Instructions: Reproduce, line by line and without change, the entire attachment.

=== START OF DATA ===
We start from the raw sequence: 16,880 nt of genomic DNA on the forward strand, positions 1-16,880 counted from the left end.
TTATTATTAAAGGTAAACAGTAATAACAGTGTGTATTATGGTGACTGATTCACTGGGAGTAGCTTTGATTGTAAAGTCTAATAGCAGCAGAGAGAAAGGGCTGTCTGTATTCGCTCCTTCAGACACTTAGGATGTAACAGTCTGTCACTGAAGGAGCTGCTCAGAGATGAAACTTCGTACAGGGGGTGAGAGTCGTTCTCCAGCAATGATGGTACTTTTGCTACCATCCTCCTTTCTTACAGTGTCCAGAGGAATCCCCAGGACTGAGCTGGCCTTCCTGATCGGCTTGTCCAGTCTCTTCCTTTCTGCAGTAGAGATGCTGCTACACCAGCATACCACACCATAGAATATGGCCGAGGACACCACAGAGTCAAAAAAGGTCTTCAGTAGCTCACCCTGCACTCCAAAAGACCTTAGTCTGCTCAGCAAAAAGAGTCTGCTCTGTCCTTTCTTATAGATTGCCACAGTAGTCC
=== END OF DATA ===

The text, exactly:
We start from the raw sequence: 16,880 nt of genomic DNA on the forward strand, positions 1-16,880 counted from the left end.
TTATTATTAAAGGTAAACAGTAATAACAGTGTGTATTATGGTGACTGATTCACTGGGAGTAGCTTTGATTGTAAAGTCTAATAGCAGCAGAGAGAAAGGGCTGTCTGTATTCGCTCCTTCAGACACTTAGGATGTAACAGTCTGTCACTGAAGGAGCTGCTCAGAGATGAAACTTCGTACAGGGGGTGAGAGTCGTTCTCCAGCAATGATGGTACTTTTGCTACCATCCTCCTTTCTTACAGTGTCCAGAGGAATCCCCAGGACTGAGCTGGCCTTCCTGATCGGCTTGTCCAGTCTCTTCCTTTCTGCAGTAGAGATGCTGCTACACCAGCATACCACACCATAGAATATGGCCGAGGACACCACAGAGTCAAAAAAGGTCTTCAGTAGCTCACCCTGCACTCCAAAAGACCTTAGTCTGCTCAGCAAAAAGAGTCTGCTCTGTCCTTTCTTATAGATTGCCACAGTAGTCC